High school and college students, who suffered through the works of the Puritan writers in those required American Literature courses, might remember Anne Bradstreet. Or maybe not. Poems like “Upon the Burning of our House” don’t exactly rank up there for its titillating imagery or thought-provoking themes. But she was, in her own right, a trailblazer, a Puritan writing poetry, at a time when such pursuits were considered quite frivolous.. And need I mention that she was indeed a woman? 1642 wasn’t exactly a pivotal time for women’s rights, So yes, she was sort of a bad ass. But it happened accidentally.
Stay with me, I do have a point…..
I have been thinking about her lately. And yes, my random thoughts often take me to such places. In fact, she has become some sort of strange historical mentor, leading me to revisit “The Author to her Book,” her poem about how she feels after becoming published. The background story is interesting. She has written poetry for her own amusement. Not daring to show it to anyone, she keeps it hidden. But when her well-meaning family finds it, they send it off to be published. Of course, she is mortified rather than thrilled, second guessing every word, every line. Her feelings of inadequacy haunt her as she doubts that her simple poems are good enough, concerned about how they will be received. (Well, she did manage to make it into every high school and college literary anthology from that time period, so I guess her works did prove to be worthy.)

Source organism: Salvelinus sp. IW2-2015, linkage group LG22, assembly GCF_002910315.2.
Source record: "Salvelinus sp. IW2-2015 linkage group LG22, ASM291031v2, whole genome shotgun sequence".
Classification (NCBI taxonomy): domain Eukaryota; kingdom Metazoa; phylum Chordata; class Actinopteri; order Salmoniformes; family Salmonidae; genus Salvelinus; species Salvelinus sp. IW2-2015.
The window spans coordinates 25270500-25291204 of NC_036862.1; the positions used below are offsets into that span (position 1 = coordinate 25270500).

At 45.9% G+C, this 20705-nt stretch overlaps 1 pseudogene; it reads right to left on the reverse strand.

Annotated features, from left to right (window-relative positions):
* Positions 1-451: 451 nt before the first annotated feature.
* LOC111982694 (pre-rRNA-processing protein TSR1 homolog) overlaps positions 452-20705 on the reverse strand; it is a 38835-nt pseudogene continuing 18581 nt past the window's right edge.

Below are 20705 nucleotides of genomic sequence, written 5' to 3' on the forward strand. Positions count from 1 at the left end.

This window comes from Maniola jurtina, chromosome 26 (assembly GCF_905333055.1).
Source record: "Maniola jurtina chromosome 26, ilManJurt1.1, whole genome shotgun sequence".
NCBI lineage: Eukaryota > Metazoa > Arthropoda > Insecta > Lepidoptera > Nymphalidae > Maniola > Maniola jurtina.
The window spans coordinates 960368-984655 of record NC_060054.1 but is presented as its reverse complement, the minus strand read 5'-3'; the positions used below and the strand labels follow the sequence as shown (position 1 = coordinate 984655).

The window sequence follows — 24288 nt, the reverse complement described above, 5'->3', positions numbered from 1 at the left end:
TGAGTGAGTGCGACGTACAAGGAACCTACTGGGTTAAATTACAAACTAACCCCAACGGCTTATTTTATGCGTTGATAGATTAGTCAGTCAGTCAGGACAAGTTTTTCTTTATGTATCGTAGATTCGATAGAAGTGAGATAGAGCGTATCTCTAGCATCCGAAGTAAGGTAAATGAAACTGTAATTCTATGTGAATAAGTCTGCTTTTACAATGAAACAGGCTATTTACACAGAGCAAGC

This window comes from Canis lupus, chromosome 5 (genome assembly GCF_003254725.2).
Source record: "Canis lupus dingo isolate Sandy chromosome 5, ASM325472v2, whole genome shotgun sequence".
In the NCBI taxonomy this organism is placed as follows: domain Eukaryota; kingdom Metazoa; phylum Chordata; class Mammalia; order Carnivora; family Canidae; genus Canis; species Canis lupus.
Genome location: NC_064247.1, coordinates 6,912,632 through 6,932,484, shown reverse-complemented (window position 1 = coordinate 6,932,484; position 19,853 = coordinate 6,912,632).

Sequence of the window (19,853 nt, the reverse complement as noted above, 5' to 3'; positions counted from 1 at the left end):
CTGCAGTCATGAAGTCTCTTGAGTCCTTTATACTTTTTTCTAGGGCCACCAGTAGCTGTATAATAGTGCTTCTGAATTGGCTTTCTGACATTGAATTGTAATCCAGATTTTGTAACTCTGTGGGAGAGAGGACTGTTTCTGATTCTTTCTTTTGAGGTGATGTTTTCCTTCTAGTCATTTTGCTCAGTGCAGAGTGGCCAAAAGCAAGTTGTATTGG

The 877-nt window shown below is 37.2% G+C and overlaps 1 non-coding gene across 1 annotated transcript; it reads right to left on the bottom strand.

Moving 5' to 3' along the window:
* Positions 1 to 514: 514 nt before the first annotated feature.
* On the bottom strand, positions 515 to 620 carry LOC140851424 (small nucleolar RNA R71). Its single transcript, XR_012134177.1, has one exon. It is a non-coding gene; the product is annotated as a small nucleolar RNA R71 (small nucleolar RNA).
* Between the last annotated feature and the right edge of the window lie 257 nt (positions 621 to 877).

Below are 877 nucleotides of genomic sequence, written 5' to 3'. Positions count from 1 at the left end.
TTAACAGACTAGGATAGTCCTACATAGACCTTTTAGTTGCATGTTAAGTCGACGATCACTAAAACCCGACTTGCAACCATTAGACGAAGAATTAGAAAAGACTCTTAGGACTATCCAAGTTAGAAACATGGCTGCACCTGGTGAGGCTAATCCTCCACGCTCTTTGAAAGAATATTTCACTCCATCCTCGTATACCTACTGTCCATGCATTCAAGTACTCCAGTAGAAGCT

So I started to wonder if every writer feels this way.
I can’t speak for anybody else, but I keep telling myself that I need one last edit, one final read- through before I pull the trigger and send Angelique’s Storm out into the world. And I wonder if I will ever be confident that it is ready for a reading public, one who will ultimately judge its worth in a most subjective way. I have to admit, it is pretty scary to turn those secret dreams into a most public reality.
We are, of course, our own worst critics, right? And as I sit here with my finger on the “send” button, I have to keep swatting the little elf perched on my shoulder who keeps whispering, “not yet.” But sometimes, you have to just jump out of the plane, hoping that your parachute was properly packed… especially if you have always wanted to skydive.
By the way, I wonder how Bradstreet’s relatives would have navigated the labyrinth that is the current publishing industry. That’s a question to ponder another day.